In contrast managers who are sanctioned do learn the

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Unformatted text preview: arn of the managers’ trustworthiness, consistent with delayed feedback in naturally occurring settings (Palmrose 1994). The auditor knows that he will not pay a penalty for rounds when a manager is sanctioned; however, this sanction information tells the auditor nothing about the manager’s fraud level because the frequency of sanctions depends entirely on the audit level, a feature known by the auditor (see Table 1). In contrast, managers who are sanctioned do learn the audit levels. However, auditors do not know that the managers learn this. I chose not to inform auditors that their managers receive information about audit levels (when the auditor detects fraud) to lessen auditors’ ability to signal the audit level to managers and thus become a leader, as in a leader/ follower game.7 Thus, auditors’ information restrictions limit them from forming a justifiable basis for trusting managers. These conditions create a fertile environment for selfserving biases to arise. At the end of the reg...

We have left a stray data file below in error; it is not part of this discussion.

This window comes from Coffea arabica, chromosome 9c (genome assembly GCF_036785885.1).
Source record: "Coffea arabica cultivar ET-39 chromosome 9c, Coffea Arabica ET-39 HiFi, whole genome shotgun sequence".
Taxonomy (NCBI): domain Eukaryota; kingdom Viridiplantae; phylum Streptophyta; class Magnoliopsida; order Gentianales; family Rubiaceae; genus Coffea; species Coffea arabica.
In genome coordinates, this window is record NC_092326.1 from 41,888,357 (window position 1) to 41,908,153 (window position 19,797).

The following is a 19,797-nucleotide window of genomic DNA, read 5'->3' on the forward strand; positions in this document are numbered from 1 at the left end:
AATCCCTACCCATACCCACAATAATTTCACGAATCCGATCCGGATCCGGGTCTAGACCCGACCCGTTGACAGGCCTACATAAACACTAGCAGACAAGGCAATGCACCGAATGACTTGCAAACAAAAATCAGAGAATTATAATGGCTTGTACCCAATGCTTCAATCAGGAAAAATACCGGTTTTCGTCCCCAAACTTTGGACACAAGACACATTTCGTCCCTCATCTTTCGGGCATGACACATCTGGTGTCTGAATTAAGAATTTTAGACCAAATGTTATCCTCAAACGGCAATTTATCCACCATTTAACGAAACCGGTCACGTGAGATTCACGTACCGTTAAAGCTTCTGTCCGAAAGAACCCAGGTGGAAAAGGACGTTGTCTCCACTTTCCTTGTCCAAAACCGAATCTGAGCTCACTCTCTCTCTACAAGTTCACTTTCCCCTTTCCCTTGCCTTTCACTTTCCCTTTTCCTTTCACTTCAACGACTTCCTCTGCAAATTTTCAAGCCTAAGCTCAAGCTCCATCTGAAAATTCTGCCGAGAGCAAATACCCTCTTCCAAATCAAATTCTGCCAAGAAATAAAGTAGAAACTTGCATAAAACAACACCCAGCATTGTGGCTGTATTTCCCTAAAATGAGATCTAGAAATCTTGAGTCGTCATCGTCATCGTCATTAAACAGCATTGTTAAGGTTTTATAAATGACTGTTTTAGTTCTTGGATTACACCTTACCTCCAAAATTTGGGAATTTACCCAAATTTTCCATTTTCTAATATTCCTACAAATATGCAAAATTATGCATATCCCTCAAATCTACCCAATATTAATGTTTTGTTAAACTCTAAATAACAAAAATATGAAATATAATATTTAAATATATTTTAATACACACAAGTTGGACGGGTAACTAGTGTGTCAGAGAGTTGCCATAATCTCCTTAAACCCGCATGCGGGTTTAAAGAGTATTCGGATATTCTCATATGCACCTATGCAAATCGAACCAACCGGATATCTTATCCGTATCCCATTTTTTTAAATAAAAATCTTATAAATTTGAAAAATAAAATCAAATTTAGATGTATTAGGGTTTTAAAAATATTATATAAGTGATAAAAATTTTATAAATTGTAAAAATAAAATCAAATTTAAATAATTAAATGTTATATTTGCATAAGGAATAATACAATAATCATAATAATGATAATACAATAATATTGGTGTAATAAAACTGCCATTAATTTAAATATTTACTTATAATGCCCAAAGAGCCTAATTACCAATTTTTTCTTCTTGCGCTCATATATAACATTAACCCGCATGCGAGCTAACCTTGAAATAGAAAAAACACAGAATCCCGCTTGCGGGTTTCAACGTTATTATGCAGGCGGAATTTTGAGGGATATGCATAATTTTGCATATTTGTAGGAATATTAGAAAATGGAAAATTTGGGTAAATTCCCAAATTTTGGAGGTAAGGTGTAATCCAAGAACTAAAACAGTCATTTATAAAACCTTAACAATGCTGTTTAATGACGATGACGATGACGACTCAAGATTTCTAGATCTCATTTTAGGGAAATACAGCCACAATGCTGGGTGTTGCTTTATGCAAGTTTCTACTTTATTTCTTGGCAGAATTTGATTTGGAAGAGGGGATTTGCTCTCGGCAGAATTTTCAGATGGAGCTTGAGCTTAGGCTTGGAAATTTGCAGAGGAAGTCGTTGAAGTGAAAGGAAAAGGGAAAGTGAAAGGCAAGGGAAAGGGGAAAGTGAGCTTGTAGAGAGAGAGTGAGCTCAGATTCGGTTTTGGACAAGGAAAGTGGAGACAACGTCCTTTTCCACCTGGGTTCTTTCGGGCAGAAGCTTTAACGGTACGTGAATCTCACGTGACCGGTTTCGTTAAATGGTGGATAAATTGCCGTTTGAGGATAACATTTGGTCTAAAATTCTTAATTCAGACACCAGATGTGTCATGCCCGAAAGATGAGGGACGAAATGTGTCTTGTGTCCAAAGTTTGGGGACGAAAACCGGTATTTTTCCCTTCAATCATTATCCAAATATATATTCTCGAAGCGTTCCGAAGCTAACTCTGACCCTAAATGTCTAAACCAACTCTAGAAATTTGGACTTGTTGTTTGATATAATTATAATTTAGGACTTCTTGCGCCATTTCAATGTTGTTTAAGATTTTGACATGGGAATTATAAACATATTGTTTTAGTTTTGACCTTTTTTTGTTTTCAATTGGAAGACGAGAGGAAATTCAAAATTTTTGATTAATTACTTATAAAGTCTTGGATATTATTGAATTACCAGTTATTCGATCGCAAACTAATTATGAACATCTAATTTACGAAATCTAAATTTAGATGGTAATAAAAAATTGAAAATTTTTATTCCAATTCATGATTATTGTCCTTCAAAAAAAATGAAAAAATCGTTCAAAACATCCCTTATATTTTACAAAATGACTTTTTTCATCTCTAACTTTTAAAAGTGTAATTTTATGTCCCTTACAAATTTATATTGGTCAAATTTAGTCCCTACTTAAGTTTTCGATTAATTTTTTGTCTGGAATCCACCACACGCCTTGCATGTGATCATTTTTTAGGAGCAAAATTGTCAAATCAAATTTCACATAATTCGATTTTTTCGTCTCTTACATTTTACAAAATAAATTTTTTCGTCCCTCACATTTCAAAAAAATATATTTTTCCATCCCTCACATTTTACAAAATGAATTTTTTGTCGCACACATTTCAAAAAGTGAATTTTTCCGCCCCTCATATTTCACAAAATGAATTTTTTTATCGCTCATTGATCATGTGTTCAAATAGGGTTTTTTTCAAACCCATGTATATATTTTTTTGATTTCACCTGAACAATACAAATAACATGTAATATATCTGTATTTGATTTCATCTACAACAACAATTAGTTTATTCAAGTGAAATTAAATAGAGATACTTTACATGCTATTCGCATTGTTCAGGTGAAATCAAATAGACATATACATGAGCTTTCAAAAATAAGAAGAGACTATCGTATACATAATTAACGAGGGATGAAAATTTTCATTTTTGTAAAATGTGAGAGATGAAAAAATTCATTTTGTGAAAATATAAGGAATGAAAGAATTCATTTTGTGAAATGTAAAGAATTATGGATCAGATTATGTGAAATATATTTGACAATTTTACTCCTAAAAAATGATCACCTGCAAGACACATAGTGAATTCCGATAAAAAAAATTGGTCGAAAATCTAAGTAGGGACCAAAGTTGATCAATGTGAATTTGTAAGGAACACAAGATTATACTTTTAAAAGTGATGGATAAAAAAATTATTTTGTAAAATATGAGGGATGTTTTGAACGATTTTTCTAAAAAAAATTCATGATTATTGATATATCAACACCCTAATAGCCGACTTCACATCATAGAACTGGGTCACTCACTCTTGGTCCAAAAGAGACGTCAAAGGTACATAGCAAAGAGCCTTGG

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This note was uploaded on 01/27/2014 for the course ACCY 405 taught by Professor Staff during the Fall '08 term at University of Illinois, Urbana Champaign.

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